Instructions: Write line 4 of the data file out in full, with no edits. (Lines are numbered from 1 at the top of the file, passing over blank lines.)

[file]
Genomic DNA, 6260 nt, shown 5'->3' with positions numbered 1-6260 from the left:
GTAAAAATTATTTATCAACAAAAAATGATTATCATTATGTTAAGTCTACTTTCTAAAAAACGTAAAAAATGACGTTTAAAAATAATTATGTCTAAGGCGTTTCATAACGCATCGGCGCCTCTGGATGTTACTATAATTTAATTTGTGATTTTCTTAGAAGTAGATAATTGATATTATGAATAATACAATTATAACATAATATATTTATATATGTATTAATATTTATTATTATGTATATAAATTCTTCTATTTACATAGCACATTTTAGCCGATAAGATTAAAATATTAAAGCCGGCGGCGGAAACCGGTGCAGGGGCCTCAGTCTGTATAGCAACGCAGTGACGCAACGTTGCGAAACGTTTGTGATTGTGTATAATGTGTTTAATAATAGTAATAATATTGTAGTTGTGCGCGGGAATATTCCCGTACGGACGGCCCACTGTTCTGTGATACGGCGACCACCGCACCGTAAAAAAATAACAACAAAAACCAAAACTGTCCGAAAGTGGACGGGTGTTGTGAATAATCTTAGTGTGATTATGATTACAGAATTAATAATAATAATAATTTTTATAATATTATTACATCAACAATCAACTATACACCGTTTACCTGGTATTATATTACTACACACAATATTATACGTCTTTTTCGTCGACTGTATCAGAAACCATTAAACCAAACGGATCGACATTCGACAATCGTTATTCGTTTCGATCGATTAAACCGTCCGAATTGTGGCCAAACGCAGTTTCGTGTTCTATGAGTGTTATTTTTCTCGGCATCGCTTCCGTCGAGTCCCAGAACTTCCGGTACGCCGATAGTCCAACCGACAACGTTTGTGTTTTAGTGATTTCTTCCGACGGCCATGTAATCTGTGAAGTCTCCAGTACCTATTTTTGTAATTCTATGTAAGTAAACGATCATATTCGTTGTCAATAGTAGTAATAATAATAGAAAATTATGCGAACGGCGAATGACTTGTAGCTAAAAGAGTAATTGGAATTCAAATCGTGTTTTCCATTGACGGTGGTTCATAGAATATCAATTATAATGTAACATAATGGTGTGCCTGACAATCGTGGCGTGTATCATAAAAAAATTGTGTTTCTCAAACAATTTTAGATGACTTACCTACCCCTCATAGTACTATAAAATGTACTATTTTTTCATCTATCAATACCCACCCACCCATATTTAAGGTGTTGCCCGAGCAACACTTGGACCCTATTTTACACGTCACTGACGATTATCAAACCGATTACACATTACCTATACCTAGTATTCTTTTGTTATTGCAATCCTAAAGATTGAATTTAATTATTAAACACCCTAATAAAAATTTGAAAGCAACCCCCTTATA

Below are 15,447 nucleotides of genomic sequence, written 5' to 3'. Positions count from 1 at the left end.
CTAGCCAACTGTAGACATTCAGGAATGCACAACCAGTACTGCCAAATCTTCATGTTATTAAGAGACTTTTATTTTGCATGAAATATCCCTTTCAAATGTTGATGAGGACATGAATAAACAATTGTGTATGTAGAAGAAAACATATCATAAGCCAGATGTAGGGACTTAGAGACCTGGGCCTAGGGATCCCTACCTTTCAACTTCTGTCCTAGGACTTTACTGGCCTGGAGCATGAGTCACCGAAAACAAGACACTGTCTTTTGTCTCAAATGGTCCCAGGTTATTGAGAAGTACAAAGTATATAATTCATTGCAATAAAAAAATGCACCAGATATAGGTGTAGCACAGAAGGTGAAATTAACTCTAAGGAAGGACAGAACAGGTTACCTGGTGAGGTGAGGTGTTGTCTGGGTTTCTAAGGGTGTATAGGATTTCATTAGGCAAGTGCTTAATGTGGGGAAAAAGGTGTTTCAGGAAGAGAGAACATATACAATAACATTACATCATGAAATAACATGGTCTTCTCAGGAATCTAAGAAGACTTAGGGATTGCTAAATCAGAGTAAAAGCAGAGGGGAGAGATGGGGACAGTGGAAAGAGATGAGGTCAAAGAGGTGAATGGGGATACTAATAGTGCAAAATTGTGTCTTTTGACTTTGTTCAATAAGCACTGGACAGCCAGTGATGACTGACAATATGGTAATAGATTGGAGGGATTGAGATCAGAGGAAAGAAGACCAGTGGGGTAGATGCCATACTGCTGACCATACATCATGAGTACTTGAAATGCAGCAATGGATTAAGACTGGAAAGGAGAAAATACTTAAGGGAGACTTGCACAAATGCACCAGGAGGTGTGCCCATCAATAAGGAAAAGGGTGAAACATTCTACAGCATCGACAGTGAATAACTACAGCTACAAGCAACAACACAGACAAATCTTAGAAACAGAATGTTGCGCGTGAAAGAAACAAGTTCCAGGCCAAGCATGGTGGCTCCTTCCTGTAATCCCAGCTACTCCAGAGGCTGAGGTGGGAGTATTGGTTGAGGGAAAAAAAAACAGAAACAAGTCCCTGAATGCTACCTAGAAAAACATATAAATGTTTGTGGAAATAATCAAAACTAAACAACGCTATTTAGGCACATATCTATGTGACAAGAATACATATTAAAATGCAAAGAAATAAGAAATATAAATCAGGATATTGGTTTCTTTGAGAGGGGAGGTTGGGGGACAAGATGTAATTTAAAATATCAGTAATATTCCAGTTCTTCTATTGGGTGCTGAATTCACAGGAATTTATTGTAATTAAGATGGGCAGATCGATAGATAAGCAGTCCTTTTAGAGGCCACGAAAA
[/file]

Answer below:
CTAGCCAACTGTAGACATTCAGGAATGCACAACCAGTACTGCCAAATCTTCATGTTATTAAGAGACTTTTATTTTGCATGAAATATCCCTTTCAAATGTTGATGAGGACATGAATAAACAATTGTGTATGTAGAAGAAAACATATCATAAGCCAGATGTAGGGACTTAGAGACCTGGGCCTAGGGATCCCTACCTTTCAACTTCTGTCCTAGGACTTTACTGGCCTGGAGCATGAGTCACCGAAAACAAGACACTGTCTTTTGTCTCAAATGGTCCCAGGTTATTGAGAAGTACAAAGTATATAATTCATTGCAATAAAAAAATGCACCAGATATAGGTGTAGCACAGAAGGTGAAATTAACTCTAAGGAAGGACAGAACAGGTTACCTGGTGAGGTGAGGTGTTGTCTGGGTTTCTAAGGGTGTATAGGATTTCATTAGGCAAGTGCTTAATGTGGGGAAAAAGGTGTTTCAGGAAGAGAGAACATATACAATAACATTACATCATGAAATAACATGGTCTTCTCAGGAATCTAAGAAGACTTAGGGATTGCTAAATCAGAGTAAAAGCAGAGGGGAGAGATGGGGACAGTGGAAAGAGATGAGGTCAAAGAGGTGAATGGGGATACTAATAGTGCAAAATTGTGTCTTTTGACTTTGTTCAATAAGCACTGGACAGCCAGTGATGACTGACAATATGGTAATAGATTGGAGGGATTGAGATCAGAGGAAAGAAGACCAGTGGGGTAGATGCCATACTGCTGACCATACATCATGAGTACTTGAAATGCAGCAATGGATTAAGACTGGAAAGGAGAAAATACTTAAGGGAGACTTGCACAAATGCACCAGGAGGTGTGCCCATCAATAAGGAAAAGGGTGAAACATTCTACAGCATCGACAGTGAATAACTACAGCTACAAGCAACAACACAGACAAATCTTAGAAACAGAATGTTGCGCGTGAAAGAAACAAGTTCCAGGCCAAGCATGGTGGCTCCTTCCTGTAATCCCAGCTACTCCAGAGGCTGAGGTGGGAGTATTGGTTGAGGGAAAAAAAAACAGAAACAAGTCCCTGAATGCTACCTAGAAAAACATATAAATGTTTGTGGAAATAATCAAAACTAAACAACGCTATTTAGGCACATATCTATGTGACAAGAATACATATTAAAATGCAAAGAAATAAGAAATATAAATCAGGATATTGGTTTCTTTGAGAGGGGAGGTTGGGGGACAAGATGTAATTTAAAATATCAGTAATATTCCAGTTCTTCTATTGGGTGCTGAATTCACAGGAATTTATTGTAATTAAGATGGGCAGATCGATAGATAAGCAGTCCTTTTAGAGGCCACGAAAA